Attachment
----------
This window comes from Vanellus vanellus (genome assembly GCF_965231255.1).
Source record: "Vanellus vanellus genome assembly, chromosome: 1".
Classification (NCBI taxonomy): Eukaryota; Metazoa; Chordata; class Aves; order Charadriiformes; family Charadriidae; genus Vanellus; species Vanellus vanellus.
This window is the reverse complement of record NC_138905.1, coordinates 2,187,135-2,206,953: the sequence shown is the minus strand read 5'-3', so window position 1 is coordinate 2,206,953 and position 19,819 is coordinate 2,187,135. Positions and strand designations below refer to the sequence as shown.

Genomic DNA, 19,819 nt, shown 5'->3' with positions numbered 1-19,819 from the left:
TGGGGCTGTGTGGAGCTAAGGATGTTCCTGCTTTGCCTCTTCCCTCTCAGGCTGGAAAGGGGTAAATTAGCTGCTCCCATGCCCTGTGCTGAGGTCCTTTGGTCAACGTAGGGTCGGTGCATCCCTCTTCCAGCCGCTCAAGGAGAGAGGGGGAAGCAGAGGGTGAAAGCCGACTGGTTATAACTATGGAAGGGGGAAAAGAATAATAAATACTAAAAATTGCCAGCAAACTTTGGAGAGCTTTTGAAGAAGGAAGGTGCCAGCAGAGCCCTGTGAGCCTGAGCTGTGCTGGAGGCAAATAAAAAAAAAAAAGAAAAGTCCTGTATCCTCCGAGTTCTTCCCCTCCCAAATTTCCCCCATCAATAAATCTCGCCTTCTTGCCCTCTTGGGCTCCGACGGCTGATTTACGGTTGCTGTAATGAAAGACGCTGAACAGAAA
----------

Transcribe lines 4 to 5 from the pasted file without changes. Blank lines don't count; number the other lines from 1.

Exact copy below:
This window is the reverse complement of record NC_138905.1, coordinates 2,187,135-2,206,953: the sequence shown is the minus strand read 5'-3', so window position 1 is coordinate 2,206,953 and position 19,819 is coordinate 2,187,135. Positions and strand designations below refer to the sequence as shown.

Genomic DNA, 19,819 nt, shown 5'->3' with positions numbered 1-19,819 from the left: